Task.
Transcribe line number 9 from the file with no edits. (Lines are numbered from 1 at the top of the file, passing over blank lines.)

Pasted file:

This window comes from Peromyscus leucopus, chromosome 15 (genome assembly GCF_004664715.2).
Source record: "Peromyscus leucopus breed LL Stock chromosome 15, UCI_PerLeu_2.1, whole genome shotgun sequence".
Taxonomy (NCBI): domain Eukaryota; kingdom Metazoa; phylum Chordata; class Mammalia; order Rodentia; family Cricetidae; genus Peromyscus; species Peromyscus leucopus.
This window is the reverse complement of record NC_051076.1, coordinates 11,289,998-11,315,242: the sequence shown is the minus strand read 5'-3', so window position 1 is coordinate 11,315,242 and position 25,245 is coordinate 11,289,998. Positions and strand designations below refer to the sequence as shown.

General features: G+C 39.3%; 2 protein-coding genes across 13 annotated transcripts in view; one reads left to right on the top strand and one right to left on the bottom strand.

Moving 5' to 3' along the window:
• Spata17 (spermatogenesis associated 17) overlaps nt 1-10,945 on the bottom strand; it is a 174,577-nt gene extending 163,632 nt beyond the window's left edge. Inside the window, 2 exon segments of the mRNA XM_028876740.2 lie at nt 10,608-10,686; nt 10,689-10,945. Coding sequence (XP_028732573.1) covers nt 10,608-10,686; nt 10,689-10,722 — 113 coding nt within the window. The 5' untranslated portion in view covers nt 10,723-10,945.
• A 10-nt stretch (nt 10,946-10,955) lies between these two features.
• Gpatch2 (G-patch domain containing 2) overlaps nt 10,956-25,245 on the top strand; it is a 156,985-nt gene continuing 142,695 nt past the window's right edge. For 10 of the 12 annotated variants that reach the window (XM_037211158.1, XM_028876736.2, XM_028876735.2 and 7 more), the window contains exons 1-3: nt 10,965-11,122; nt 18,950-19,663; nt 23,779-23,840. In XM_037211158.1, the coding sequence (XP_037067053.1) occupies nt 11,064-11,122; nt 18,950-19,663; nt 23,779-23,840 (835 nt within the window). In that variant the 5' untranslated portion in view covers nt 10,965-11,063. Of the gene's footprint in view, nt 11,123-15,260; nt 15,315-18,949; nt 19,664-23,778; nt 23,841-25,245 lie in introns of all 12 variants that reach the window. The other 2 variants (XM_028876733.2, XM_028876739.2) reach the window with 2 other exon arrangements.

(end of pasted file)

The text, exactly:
• Gpatch2 (G-patch domain containing 2) overlaps nt 10,956-25,245 on the top strand; it is a 156,985-nt gene continuing 142,695 nt past the window's right edge. For 10 of the 12 annotated variants that reach the window (XM_037211158.1, XM_028876736.2, XM_028876735.2 and 7 more), the window contains exons 1-3: nt 10,965-11,122; nt 18,950-19,663; nt 23,779-23,840. In XM_037211158.1, the coding sequence (XP_037067053.1) occupies nt 11,064-11,122; nt 18,950-19,663; nt 23,779-23,840 (835 nt within the window). In that variant the 5' untranslated portion in view covers nt 10,965-11,063. Of the gene's footprint in view, nt 11,123-15,260; nt 15,315-18,949; nt 19,664-23,778; nt 23,841-25,245 lie in introns of all 12 variants that reach the window. The other 2 variants (XM_028876733.2, XM_028876739.2) reach the window with 2 other exon arrangements.